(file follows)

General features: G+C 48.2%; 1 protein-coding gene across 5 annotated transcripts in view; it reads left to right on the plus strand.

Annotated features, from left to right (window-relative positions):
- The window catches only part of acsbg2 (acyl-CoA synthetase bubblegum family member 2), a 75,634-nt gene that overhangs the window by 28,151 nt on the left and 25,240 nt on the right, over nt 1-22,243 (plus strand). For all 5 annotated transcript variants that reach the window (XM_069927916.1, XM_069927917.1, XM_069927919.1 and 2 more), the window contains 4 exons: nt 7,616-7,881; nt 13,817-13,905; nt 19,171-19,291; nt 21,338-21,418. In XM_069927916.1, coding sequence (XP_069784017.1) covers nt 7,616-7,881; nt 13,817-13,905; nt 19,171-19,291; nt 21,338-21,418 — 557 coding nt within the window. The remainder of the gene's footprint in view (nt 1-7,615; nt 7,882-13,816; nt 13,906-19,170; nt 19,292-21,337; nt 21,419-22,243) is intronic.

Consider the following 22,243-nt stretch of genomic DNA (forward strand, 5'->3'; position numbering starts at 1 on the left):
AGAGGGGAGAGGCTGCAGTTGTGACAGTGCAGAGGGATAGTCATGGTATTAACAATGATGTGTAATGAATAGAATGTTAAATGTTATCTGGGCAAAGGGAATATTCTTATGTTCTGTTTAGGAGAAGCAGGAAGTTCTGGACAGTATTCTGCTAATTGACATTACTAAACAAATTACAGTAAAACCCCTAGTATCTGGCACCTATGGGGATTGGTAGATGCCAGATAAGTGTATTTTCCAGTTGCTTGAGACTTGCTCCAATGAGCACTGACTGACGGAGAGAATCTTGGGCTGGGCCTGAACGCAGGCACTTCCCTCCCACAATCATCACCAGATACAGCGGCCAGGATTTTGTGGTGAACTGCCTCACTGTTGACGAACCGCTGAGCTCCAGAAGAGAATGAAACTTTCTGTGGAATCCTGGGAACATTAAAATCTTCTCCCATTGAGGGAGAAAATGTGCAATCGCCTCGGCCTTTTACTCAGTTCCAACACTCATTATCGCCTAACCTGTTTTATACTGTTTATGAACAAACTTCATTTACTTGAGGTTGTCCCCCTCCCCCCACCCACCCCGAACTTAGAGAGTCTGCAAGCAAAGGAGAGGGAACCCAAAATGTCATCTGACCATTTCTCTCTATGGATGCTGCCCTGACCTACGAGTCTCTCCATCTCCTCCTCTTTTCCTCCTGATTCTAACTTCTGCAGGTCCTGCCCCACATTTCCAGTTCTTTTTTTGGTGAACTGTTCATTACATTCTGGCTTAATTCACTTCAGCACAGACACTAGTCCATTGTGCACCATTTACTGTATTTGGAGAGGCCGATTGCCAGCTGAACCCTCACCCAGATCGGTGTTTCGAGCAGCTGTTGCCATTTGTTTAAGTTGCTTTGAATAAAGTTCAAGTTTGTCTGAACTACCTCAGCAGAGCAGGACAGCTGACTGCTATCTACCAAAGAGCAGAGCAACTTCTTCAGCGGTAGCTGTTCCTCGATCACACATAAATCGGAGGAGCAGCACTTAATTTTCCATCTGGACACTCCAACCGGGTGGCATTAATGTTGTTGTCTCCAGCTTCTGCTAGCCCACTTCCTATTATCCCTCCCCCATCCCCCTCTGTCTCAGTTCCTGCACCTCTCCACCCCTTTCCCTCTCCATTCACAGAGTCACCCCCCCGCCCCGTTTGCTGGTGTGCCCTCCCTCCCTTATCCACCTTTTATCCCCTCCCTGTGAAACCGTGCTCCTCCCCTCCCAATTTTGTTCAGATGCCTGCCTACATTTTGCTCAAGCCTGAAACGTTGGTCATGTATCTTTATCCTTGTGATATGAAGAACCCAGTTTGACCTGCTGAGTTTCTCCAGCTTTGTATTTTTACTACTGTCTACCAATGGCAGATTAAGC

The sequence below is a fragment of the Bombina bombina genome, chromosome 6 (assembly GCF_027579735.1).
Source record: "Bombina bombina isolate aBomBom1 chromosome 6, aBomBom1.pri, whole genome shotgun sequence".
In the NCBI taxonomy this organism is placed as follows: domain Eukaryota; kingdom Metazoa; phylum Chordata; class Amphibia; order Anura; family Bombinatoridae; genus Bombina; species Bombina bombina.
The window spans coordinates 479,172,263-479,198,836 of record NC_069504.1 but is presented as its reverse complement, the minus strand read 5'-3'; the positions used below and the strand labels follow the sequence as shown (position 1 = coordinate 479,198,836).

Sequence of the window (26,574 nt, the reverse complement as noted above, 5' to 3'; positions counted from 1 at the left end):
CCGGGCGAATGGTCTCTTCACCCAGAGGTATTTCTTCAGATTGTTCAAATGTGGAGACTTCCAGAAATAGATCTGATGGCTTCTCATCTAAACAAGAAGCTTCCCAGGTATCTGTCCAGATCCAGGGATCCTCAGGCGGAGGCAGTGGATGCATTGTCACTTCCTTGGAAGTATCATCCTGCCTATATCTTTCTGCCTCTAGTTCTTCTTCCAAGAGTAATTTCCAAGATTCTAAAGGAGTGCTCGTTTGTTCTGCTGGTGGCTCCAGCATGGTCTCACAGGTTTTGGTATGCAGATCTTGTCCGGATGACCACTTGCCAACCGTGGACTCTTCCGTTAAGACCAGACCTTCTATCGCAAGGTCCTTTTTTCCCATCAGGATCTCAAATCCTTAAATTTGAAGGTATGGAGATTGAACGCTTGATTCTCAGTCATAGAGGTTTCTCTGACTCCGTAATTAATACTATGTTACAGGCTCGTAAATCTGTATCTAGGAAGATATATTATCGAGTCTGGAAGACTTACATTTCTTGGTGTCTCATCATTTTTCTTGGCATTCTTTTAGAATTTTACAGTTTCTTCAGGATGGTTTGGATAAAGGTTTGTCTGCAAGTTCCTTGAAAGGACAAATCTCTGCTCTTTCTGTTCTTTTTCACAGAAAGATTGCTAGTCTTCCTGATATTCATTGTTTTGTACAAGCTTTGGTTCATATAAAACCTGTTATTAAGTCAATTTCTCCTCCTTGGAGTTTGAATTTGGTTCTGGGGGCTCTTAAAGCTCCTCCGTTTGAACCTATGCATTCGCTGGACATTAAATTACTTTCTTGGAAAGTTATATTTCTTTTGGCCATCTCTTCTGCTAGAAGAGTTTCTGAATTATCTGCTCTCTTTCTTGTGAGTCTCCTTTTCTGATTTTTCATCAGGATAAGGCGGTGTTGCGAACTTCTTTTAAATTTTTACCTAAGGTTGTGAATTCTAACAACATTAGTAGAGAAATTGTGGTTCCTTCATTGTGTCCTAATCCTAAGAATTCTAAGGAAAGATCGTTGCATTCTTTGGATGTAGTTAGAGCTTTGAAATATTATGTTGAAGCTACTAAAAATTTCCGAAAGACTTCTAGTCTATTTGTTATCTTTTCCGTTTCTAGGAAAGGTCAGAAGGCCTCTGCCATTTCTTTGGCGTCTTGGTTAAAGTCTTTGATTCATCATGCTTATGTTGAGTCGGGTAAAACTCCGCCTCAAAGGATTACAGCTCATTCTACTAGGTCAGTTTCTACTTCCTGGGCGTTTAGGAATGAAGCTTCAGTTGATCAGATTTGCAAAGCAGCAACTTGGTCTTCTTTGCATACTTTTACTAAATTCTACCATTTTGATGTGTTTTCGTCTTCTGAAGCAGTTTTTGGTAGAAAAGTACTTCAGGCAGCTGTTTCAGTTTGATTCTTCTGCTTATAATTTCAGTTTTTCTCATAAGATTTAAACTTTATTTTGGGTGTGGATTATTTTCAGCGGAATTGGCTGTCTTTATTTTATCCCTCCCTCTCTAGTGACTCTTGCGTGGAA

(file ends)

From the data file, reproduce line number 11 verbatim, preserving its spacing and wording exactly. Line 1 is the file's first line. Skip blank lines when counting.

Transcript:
CCGGGCGAATGGTCTCTTCACCCAGAGGTATTTCTTCAGATTGTTCAAATGTGGAGACTTCCAGAAATAGATCTGATGGCTTCTCATCTAAACAAGAAGCTTCCCAGGTATCTGTCCAGATCCAGGGATCCTCAGGCGGAGGCAGTGGATGCATTGTCACTTCCTTGGAAGTATCATCCTGCCTATATCTTTCTGCCTCTAGTTCTTCTTCCAAGAGTAATTTCCAAGATTCTAAAGGAGTGCTCGTTTGTTCTGCTGGTGGCTCCAGCATGGTCTCACAGGTTTTGGTATGCAGATCTTGTCCGGATGACCACTTGCCAACCGTGGACTCTTCCGTTAAGACCAGACCTTCTATCGCAAGGTCCTTTTTTCCCATCAGGATCTCAAATCCTTAAATTTGAAGGTATGGAGATTGAACGCTTGATTCTCAGTCATAGAGGTTTCTCTGACTCCGTAATTAATACTATGTTACAGGCTCGTAAATCTGTATCTAGGAAGATATATTATCGAGTCTGGAAGACTTACATTTCTTGGTGTCTCATCATTTTTCTTGGCATTCTTTTAGAATTTTACAGTTTCTTCAGGATGGTTTGGATAAAGGTTTGTCTGCAAGTTCCTTGAAAGGACAAATCTCTGCTCTTTCTGTTCTTTTTCACAGAAAGATTGCTAGTCTTCCTGATATTCATTGTTTTGTACAAGCTTTGGTTCATATAAAACCTGTTATTAAGTCAATTTCTCCTCCTTGGAGTTTGAATTTGGTTCTGGGGGCTCTTAAAGCTCCTCCGTTTGAACCTATGCATTCGCTGGACATTAAATTACTTTCTTGGAAAGTTATATTTCTTTTGGCCATCTCTTCTGCTAGAAGAGTTTCTGAATTATCTGCTCTCTTTCTTGTGAGTCTCCTTTTCTGATTTTTCATCAGGATAAGGCGGTGTTGCGAACTTCTTTTAAATTTTTACCTAAGGTTGTGAATTCTAACAACATTAGTAGAGAAATTGTGGTTCCTTCATTGTGTCCTAATCCTAAGAATTCTAAGGAAAGATCGTTGCATTCTTTGGATGTAGTTAGAGCTTTGAAATATTATGTTGAAGCTACTAAAAATTTCCGAAAGACTTCTAGTCTATTTGTTATCTTTTCCGTTTCTAGGAAAGGTCAGAAGGCCTCTGCCATTTCTTTGGCGTCTTGGTTAAAGTCTTTGATTCATCATGCTTATGTTGAGTCGGGTAAAACTCCGCCTCAAAGGATTACAGCTCATTCTACTAGGTCAGTTTCTACTTCCTGGGCGTTTAGGAATGAAGCTTCAGTTGATCAGATTTGCAAAGCAGCAACTTGGTCTTCTTTGCATACTTTTACTAAATTCTACCATTTTGATGTGTTTTCGTCTTCTGAAGCAGTTTTTGGTAGAAAAGTACTTCAGGCAGCTGTTTCAGTTTGATTCTTCTGCTTATAATTTCAGTTTTTCTCATAAGATTTAAACTTTATTTTGGGTGTGGATTATTTTCAGCGGAATTGGCTGTCTTTATTTTATCCCTCCCTCTCTAGTGACTCTTGCGTGGAA